EDIT: New slide added to show graphics drawn to scale (right below)
Above is a scaled drawing of how the program would actually be balanced.
I haven't written anything in a while mainly because I haven't really felt like I've had anything worth contributing in a while, other than answering the occasional question or two. As ususal, I mainly hope to open up a topic for discussion. If you have an opposing point of view, please feel free to contribute.
For those that don't know me, my background isn't anything spectacular. I ran pretty well in college and spent some years as a high school track and field coach. I was fairly successful in that my athletes always improved leaps and bounds beyond what they did under their previous coaches and, sadly, did worse after I left. I did manage to help a couple win their state championship in a distance event (though I must credit them with a good work ethic and lots of talent).
I'm no exercise physiologist and haven't written any books, but I have read a lot of them and, if there's anything that I think I can offer, hopefully its simply a way of looking at training so it makes a little more sense for you (or, at worse, offer some misconceptions and be called out by someone more knowlegable. That's the beauty of a public forum ; ^ ).
This thread is mainly about understanding how to balance your training. I plan to follow this up with one on periodization, so be on the look out. Hopefully this will help you figure out what kind of changes to make when going from training for a sprint triathlon to training for a half, or a full (though my posts are often in the context of "run only" training.....it's always up to you to figure out how to modify it to suit your needs).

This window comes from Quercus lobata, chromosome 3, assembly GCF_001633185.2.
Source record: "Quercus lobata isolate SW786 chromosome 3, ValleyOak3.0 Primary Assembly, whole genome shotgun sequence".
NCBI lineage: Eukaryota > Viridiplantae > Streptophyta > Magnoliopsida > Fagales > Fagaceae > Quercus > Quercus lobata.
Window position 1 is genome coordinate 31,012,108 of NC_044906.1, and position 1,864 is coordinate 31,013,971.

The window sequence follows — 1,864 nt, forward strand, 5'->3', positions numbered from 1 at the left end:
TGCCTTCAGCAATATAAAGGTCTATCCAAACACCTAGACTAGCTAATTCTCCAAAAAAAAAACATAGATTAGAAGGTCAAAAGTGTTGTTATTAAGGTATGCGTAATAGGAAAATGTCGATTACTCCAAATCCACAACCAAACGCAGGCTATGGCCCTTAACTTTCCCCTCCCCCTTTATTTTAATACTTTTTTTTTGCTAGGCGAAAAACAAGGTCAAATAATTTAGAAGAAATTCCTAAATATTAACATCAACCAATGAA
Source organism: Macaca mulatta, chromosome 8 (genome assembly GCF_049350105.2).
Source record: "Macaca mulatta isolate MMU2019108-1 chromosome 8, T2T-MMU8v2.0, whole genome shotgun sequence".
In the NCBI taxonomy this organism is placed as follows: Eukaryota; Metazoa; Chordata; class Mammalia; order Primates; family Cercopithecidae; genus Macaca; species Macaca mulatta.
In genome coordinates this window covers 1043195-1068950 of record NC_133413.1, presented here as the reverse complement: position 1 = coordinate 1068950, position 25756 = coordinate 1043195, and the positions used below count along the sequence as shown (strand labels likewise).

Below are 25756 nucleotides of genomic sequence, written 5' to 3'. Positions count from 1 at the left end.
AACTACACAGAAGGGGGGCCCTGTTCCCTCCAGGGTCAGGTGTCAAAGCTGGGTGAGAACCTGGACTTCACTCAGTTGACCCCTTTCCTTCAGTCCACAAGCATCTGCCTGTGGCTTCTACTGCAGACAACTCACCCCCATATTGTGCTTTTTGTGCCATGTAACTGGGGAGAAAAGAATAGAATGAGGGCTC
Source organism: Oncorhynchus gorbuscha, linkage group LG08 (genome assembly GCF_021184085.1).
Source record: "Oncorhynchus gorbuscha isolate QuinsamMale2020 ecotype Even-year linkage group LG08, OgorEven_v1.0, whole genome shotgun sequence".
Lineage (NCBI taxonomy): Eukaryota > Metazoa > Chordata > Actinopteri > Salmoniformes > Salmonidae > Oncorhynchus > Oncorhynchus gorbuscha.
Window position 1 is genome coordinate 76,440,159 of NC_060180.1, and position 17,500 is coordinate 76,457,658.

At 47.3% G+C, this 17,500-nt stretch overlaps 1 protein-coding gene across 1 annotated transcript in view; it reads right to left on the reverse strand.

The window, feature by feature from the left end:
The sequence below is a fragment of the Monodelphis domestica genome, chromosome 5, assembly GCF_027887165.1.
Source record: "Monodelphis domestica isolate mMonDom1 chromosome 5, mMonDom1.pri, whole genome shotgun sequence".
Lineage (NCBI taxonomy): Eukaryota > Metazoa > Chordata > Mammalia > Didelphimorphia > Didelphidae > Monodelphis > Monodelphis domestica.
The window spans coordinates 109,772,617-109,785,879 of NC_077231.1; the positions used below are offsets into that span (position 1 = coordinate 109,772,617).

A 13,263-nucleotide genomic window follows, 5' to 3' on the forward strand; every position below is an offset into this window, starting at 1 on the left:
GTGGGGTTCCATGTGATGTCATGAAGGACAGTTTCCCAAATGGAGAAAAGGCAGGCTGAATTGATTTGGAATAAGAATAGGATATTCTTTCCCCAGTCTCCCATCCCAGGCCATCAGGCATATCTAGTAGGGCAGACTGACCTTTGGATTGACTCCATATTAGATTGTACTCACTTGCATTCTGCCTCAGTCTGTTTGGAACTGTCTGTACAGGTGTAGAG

The motivation for this type of post is often the frustration I have when I see people run themselves into the ground run at paces that are often two high to really have the kin dof effects they are hoping for, especially given the amount of effort they are putting into their training. I can't tell you how many times I've met someone who runs 25 miles a week (run only training) and wants to get faster in a 5K by pounding out 400s at a minute per mile faster than there race pace. It's not that its a bad workout, but that the focus is just put in the wrong place.
Anyway, I've prepared some slides. This is kind of my answer to the O'Friel Triangle (which I've never liked). I hope this makes things a little more clear for people.
This last slide, I hope, will also help you understand why a guy who runs a 2:10 marathon trains a little differently than how books recommend that YOU train for a 3:20 marathon. As far as his body is concerned, he is running a shorter race than you are and is running much closer to his lactate threshold than you will be. Hence, he places a little more emphasis on faster training. Likewise, Mark Allen or Chris McCormick will place more emhasis or threshold and track workouts for their sub 3 hour IM runs than you should for your 5 hour run/walk.
As a side note, I'm fairly confident with the 2, 11, and 60 minute mark (as backed by literature). The 3, 4, and 5 hour marks are based on a little bit of conjecture on my part. I can't say for certain that a 5 hour IM runner should do ONLY endurance running, but they certainly should make it a very very large focus of their training.
-----------------------------Baron Von Speedypants
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